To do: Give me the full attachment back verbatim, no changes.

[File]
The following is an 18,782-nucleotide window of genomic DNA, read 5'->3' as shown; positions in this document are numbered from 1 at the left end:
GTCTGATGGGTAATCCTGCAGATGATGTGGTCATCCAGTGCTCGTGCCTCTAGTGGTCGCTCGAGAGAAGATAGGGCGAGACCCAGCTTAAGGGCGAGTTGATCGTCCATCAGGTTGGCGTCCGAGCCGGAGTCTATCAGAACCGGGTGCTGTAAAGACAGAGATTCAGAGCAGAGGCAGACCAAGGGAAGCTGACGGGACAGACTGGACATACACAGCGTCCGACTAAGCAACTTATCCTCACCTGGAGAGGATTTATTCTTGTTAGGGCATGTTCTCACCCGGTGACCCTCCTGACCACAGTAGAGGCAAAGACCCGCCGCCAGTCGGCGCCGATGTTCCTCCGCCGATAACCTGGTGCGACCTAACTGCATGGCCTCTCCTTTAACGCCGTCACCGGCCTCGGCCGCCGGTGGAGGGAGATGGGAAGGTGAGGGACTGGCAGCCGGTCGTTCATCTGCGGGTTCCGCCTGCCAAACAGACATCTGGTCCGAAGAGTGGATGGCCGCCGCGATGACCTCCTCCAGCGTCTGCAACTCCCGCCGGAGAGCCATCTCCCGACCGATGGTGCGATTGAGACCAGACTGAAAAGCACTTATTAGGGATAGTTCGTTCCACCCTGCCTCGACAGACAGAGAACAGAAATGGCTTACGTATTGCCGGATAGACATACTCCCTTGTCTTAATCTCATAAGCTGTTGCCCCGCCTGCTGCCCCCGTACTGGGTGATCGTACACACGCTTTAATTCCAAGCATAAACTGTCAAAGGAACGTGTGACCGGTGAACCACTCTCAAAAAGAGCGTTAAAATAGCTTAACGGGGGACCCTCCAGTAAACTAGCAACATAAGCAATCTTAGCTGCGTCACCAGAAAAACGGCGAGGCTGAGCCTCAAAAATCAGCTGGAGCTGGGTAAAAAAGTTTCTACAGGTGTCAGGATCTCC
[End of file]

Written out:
The following is an 18,782-nucleotide window of genomic DNA, read 5'->3' as shown; positions in this document are numbered from 1 at the left end:
GTCTGATGGGTAATCCTGCAGATGATGTGGTCATCCAGTGCTCGTGCCTCTAGTGGTCGCTCGAGAGAAGATAGGGCGAGACCCAGCTTAAGGGCGAGTTGATCGTCCATCAGGTTGGCGTCCGAGCCGGAGTCTATCAGAACCGGGTGCTGTAAAGACAGAGATTCAGAGCAGAGGCAGACCAAGGGAAGCTGACGGGACAGACTGGACATACACAGCGTCCGACTAAGCAACTTATCCTCACCTGGAGAGGATTTATTCTTGTTAGGGCATGTTCTCACCCGGTGACCCTCCTGACCACAGTAGAGGCAAAGACCCGCCGCCAGTCGGCGCCGATGTTCCTCCGCCGATAACCTGGTGCGACCTAACTGCATGGCCTCTCCTTTAACGCCGTCACCGGCCTCGGCCGCCGGTGGAGGGAGATGGGAAGGTGAGGGACTGGCAGCCGGTCGTTCATCTGCGGGTTCCGCCTGCCAAACAGACATCTGGTCCGAAGAGTGGATGGCCGCCGCGATGACCTCCTCCAGCGTCTGCAACTCCCGCCGGAGAGCCATCTCCCGACCGATGGTGCGATTGAGACCAGACTGAAAAGCACTTATTAGGGATAGTTCGTTCCACCCTGCCTCGACAGACAGAGAACAGAAATGGCTTACGTATTGCCGGATAGACATACTCCCTTGTCTTAATCTCATAAGCTGTTGCCCCGCCTGCTGCCCCCGTACTGGGTGATCGTACACACGCTTTAATTCCAAGCATAAACTGTCAAAGGAACGTGTGACCGGTGAACCACTCTCAAAAAGAGCGTTAAAATAGCTTAACGGGGGACCCTCCAGTAAACTAGCAACATAAGCAATCTTAGCTGCGTCACCAGAAAAACGGCGAGGCTGAGCCTCAAAAATCAGCTGGAGCTGGGTAAAAAAGTTTCTACAGGTGTCAGGATCTCC